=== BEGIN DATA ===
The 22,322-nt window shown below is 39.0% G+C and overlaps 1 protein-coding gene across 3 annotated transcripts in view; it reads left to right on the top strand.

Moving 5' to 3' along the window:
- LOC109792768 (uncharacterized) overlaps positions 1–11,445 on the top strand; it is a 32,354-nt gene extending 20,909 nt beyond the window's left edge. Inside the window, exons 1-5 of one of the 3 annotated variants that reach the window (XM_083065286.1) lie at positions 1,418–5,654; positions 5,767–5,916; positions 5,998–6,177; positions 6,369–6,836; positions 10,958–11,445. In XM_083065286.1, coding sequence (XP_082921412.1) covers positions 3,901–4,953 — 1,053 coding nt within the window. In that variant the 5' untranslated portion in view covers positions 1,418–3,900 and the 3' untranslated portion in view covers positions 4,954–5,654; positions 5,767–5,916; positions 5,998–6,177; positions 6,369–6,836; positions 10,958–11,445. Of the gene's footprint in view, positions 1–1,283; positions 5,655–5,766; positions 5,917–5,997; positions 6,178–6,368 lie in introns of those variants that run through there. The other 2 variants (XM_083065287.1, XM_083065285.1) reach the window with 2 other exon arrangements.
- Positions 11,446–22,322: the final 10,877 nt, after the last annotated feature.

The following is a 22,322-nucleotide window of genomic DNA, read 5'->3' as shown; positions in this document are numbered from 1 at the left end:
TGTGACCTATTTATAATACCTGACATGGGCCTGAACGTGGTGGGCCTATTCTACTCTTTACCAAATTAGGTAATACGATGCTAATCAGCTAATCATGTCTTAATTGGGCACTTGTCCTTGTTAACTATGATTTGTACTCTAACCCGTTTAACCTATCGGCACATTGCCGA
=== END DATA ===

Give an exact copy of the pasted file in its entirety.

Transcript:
The 22,322-nt window shown below is 39.0% G+C and overlaps 1 protein-coding gene across 3 annotated transcripts in view; it reads left to right on the top strand.

Moving 5' to 3' along the window:
- LOC109792768 (uncharacterized) overlaps positions 1–11,445 on the top strand; it is a 32,354-nt gene extending 20,909 nt beyond the window's left edge. Inside the window, exons 1-5 of one of the 3 annotated variants that reach the window (XM_083065286.1) lie at positions 1,418–5,654; positions 5,767–5,916; positions 5,998–6,177; positions 6,369–6,836; positions 10,958–11,445. In XM_083065286.1, coding sequence (XP_082921412.1) covers positions 3,901–4,953 — 1,053 coding nt within the window. In that variant the 5' untranslated portion in view covers positions 1,418–3,900 and the 3' untranslated portion in view covers positions 4,954–5,654; positions 5,767–5,916; positions 5,998–6,177; positions 6,369–6,836; positions 10,958–11,445. Of the gene's footprint in view, positions 1–1,283; positions 5,655–5,766; positions 5,917–5,997; positions 6,178–6,368 lie in introns of those variants that run through there. The other 2 variants (XM_083065287.1, XM_083065285.1) reach the window with 2 other exon arrangements.
- Positions 11,446–22,322: the final 10,877 nt, after the last annotated feature.

The following is a 22,322-nucleotide window of genomic DNA, read 5'->3' as shown; positions in this document are numbered from 1 at the left end:
TGTGACCTATTTATAATACCTGACATGGGCCTGAACGTGGTGGGCCTATTCTACTCTTTACCAAATTAGGTAATACGATGCTAATCAGCTAATCATGTCTTAATTGGGCACTTGTCCTTGTTAACTATGATTTGTACTCTAACCCGTTTAACCTATCGGCACATTGCCGA